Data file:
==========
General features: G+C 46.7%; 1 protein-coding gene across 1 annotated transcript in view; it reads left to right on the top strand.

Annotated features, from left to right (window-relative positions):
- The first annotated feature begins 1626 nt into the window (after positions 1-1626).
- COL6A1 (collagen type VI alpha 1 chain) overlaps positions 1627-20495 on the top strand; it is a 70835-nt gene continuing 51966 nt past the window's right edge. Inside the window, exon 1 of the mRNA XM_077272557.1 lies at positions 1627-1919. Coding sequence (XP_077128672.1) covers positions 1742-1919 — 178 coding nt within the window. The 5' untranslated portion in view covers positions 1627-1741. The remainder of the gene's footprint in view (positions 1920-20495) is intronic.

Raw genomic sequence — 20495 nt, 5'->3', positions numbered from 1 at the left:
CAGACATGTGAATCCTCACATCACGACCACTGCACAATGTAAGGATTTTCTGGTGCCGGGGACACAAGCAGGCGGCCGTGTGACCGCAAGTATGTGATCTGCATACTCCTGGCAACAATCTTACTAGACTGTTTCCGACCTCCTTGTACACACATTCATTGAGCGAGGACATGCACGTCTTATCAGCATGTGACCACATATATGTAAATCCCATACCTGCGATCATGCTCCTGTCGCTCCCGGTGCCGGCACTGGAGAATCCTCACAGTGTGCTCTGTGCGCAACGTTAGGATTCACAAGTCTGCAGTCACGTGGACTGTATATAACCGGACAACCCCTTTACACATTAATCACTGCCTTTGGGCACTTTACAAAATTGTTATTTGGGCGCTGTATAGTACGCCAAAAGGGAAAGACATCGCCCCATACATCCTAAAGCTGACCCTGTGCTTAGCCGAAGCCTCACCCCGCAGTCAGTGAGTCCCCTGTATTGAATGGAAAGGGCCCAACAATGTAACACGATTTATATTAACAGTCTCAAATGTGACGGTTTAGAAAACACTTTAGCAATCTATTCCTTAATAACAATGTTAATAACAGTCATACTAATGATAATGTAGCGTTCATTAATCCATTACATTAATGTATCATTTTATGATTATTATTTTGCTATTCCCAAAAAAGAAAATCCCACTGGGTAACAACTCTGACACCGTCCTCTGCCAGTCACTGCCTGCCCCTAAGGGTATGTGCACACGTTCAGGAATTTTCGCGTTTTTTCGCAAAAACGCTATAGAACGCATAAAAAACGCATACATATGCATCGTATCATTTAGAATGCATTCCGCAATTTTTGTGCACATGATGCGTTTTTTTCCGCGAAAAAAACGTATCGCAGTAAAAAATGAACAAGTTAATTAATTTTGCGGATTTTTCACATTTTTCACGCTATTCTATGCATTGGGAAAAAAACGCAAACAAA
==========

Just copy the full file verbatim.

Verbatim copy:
General features: G+C 46.7%; 1 protein-coding gene across 1 annotated transcript in view; it reads left to right on the top strand.

Annotated features, from left to right (window-relative positions):
- The first annotated feature begins 1626 nt into the window (after positions 1-1626).
- COL6A1 (collagen type VI alpha 1 chain) overlaps positions 1627-20495 on the top strand; it is a 70835-nt gene continuing 51966 nt past the window's right edge. Inside the window, exon 1 of the mRNA XM_077272557.1 lies at positions 1627-1919. Coding sequence (XP_077128672.1) covers positions 1742-1919 — 178 coding nt within the window. The 5' untranslated portion in view covers positions 1627-1741. The remainder of the gene's footprint in view (positions 1920-20495) is intronic.

Raw genomic sequence — 20495 nt, 5'->3', positions numbered from 1 at the left:
CAGACATGTGAATCCTCACATCACGACCACTGCACAATGTAAGGATTTTCTGGTGCCGGGGACACAAGCAGGCGGCCGTGTGACCGCAAGTATGTGATCTGCATACTCCTGGCAACAATCTTACTAGACTGTTTCCGACCTCCTTGTACACACATTCATTGAGCGAGGACATGCACGTCTTATCAGCATGTGACCACATATATGTAAATCCCATACCTGCGATCATGCTCCTGTCGCTCCCGGTGCCGGCACTGGAGAATCCTCACAGTGTGCTCTGTGCGCAACGTTAGGATTCACAAGTCTGCAGTCACGTGGACTGTATATAACCGGACAACCCCTTTACACATTAATCACTGCCTTTGGGCACTTTACAAAATTGTTATTTGGGCGCTGTATAGTACGCCAAAAGGGAAAGACATCGCCCCATACATCCTAAAGCTGACCCTGTGCTTAGCCGAAGCCTCACCCCGCAGTCAGTGAGTCCCCTGTATTGAATGGAAAGGGCCCAACAATGTAACACGATTTATATTAACAGTCTCAAATGTGACGGTTTAGAAAACACTTTAGCAATCTATTCCTTAATAACAATGTTAATAACAGTCATACTAATGATAATGTAGCGTTCATTAATCCATTACATTAATGTATCATTTTATGATTATTATTTTGCTATTCCCAAAAAAGAAAATCCCACTGGGTAACAACTCTGACACCGTCCTCTGCCAGTCACTGCCTGCCCCTAAGGGTATGTGCACACGTTCAGGAATTTTCGCGTTTTTTCGCAAAAACGCTATAGAACGCATAAAAAACGCATACATATGCATCGTATCATTTAGAATGCATTCCGCAATTTTTGTGCACATGATGCGTTTTTTTCCGCGAAAAAAACGTATCGCAGTAAAAAATGAACAAGTTAATTAATTTTGCGGATTTTTCACATTTTTCACGCTATTCTATGCATTGGGAAAAAAACGCAAACAAA